Amador County Arts Council Launches Advocacy Effort

 
Amador County is one of five local arts councils to join the Alliance’s Local Advocacy Network this fall. The program offers empowers local communities to keep arts programs in schools by providing the strategic assistance, leadership development and communication tools. The five local councils support from bring a wealth of experience and a strong commitment to this work. Each one hosts a breakfast event for community leaders to gather and unify local support for arts education. 
 
Jack Mitchell, Publisher of the Amador Ledger Dispatch was one of the hosts for launch event in Amador. His inspired remarks are included here. Thank you and welcome to all of our new allies! 

 
"I am supposed to discuss why arts in the schools are important and why I
support arts in the schools. And since, those of you that know me realize
that everything is always about me I thought I'd share a few personal
stories. 
 
When I was in high school, arts in the schools profoundly changed
my life. My high school, Mayo High School, in Rochester, Minnesota had a
very strong Arts program and a very strong English department. We studied
all sorts of writers: Dostoevsky, Sartre, Tolstoy, Nietsche, Plath, Homer,
Steinbeck, Chaucer and Dickens...and we held and visited many
performances.
 
Some that were easily acceptable to the public like the symphony or
Shakespeare and others that raised some eyebrows like the musical The Best
Little Whorehouse in Texas. We visited art museums and studied Art History
with one class venturing to Chicago to view firsthand, famous works of art
like Seurat and Hopper.
 
It was interesting to me that the last time I called home my father talked
about his weekend flipping pancakes at $10 a plate to save Arts in the
classrooms in Rochester. You see, my father is a man of science, a doctor
for the Mayo Clinic for 37 years, now retired. He was head of continuing
education for the Mayo Clinic, head of medical ventures and head of human
lab leading all studies on cancer, AIDS, Parkinsons and Alzheimers. So why
would a retired doctor, a man of science, with no kids in the school
system (that I know of), spend his weekend raising funds to keep arts alive in
the schools?
 
 Simple. He knows that youth that are exposed to the arts are more
educated, score higher and achieve at higher levels, develop a better
understanding of mankind and become better members of society. He
witnessed this in the development of his own four children. So much so, that cutting
arts in the schools to him, could be the biggest mistake we make. Serious
enough that he spends his time in retirement trying to raise whatever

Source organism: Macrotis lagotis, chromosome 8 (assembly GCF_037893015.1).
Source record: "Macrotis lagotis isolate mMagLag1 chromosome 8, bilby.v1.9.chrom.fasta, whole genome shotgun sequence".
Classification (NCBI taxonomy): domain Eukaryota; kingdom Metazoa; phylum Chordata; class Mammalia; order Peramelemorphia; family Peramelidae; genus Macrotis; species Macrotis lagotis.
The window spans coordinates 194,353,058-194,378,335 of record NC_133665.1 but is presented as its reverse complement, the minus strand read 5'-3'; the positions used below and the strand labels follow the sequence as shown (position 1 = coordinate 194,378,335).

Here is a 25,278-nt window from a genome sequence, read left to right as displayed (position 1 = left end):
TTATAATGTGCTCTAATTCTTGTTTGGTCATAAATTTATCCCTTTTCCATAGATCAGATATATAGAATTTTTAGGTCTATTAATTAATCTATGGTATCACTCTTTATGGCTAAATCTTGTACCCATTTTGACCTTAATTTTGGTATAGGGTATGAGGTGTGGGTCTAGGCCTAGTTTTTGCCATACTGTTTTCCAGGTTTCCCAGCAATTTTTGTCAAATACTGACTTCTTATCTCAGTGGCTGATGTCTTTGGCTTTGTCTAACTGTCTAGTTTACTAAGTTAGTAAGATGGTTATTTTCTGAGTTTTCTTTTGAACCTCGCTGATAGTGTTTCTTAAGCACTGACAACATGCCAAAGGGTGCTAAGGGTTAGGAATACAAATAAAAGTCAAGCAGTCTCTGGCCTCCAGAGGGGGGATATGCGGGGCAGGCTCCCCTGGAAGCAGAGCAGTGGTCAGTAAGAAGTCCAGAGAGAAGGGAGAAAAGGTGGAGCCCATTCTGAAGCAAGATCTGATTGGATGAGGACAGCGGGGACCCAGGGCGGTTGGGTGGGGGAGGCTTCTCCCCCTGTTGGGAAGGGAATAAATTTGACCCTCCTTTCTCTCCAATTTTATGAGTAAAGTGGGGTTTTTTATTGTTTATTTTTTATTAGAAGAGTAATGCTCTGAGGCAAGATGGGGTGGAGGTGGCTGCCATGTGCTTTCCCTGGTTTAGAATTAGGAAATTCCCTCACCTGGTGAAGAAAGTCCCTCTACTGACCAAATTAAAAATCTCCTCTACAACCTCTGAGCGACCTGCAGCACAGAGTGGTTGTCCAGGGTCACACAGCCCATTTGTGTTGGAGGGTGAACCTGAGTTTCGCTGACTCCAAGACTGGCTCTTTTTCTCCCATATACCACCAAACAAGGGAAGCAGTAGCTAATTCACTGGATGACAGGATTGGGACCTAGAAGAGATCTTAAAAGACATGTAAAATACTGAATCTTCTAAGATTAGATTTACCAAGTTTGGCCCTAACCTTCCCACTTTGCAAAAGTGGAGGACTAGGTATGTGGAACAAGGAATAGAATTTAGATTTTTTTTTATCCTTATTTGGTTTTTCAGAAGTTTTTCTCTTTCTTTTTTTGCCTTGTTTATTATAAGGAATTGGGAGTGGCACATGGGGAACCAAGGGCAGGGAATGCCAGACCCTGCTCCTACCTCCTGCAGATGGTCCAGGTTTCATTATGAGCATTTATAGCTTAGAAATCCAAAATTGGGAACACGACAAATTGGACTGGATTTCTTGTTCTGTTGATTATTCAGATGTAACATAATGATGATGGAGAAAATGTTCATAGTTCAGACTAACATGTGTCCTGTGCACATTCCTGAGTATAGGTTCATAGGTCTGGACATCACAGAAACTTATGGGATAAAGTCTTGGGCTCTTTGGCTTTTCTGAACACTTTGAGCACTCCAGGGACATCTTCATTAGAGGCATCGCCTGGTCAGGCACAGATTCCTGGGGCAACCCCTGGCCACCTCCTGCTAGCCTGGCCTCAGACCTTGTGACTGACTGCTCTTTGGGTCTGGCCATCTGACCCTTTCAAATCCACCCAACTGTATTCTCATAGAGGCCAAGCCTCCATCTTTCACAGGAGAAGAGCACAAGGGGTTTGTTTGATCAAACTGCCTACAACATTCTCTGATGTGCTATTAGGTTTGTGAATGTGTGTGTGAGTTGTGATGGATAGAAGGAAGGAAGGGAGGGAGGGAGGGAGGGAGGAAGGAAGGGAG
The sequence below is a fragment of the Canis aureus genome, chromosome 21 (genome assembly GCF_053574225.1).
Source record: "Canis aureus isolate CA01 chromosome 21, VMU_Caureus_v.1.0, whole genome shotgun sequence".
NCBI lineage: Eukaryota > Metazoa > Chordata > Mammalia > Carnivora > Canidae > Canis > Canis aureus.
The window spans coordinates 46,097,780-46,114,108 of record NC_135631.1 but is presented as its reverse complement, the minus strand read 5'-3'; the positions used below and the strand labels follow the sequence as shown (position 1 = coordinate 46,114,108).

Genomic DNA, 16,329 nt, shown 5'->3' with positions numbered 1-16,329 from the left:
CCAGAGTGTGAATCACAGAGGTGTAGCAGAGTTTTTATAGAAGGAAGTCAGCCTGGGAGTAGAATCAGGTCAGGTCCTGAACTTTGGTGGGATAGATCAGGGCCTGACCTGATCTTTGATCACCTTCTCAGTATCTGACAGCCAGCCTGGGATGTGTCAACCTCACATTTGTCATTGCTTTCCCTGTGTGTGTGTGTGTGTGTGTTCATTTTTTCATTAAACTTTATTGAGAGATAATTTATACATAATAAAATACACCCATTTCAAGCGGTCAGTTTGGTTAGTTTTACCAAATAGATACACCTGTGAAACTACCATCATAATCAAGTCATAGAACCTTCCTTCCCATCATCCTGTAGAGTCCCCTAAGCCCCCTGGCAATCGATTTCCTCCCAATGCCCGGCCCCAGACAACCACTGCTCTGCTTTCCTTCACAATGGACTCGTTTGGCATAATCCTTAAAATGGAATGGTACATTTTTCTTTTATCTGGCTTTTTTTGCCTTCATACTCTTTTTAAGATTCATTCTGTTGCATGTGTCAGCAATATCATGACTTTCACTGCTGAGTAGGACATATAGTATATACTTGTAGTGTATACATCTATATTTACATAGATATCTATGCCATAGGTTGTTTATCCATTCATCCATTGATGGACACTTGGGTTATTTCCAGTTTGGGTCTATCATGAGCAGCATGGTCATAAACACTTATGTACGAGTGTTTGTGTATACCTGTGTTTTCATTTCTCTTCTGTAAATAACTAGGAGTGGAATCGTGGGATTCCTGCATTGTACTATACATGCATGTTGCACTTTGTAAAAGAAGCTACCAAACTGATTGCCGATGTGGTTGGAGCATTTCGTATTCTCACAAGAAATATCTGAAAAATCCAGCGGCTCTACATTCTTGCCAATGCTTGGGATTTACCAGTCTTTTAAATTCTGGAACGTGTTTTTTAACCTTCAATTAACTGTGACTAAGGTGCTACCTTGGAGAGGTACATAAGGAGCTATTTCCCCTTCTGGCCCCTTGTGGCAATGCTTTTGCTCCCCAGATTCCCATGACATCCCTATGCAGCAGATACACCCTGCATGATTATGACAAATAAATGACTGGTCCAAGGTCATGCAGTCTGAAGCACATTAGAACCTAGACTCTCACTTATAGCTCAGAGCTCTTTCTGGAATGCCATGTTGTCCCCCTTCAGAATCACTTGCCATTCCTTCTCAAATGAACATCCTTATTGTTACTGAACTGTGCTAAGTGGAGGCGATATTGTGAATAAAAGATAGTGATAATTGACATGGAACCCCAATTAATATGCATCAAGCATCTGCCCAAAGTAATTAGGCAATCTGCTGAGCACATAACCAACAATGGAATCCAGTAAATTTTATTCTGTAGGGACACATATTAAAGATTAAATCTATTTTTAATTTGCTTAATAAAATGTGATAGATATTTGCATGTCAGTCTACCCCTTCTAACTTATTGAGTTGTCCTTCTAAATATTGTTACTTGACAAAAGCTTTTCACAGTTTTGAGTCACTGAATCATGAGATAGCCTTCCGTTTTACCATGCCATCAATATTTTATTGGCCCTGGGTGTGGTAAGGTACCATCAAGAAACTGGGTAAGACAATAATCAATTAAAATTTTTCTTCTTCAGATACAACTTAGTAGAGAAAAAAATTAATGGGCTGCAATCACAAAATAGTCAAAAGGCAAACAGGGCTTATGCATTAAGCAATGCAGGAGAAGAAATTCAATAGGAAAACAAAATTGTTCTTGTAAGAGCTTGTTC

funds he can, not for math and science, but for arts! He knows that
leads to greater success in other curriculum.
 
I ventured back to Rochester and presented my thoughts in front of the
school board to save arts in the schools in front of some of the very same
teachers that taught me many years ago. You see...like so many areas of
the country, they too, are facing cuts and trying to save programs. 
 
I did my presentation quoting some lines from Tennison's Ulysses.,’Come my friends tis not to late to seek a newer world. For my purpose holds to sail beyond
the sunset, beyond the stars that bathe the western skies. To strive, to
seek, to find and not to yield. When I finished my drama and speech
coach critiqued me saying I had come a long way on public speaking, made good
eye contact, but may have misquoted a time or two and could use some work. My
English teacher corrected a bit of the grammatical errors in my speech,
but overall said I did a fine job.
 
Arts in the schools should be important to all of us. I won't pretend to
understand budget constraints or the reasons why we can't achieve or do
today what we did in the past. I just know we need to fight and to try. I
am reminded of a quote from the movie Mr. Holland's Opus where the principal
says, "I care about these kids as much as you do. And if I am forced to
choose between Mozart and reading and writing and long division, I choose
division." And of course, Mr. Holland's response, "Well. I guess you can
cut the arts as much as you want. Sooner or later, these kids aren't going to
have anything to read or write about."
 
We have to come together to save arts in our schools.
 
I've taken enough of your time today, but will close with one more quote
from Mr. Holland's Opus that I have changed a bit. Make our kids our
symphony, make them the melodies and the notes of our opus. Make them the
music of our lives." 
 
(Jack Mitchell is pictured above right, recieving a Patron of the Arts Award from Amador Arts in 2012)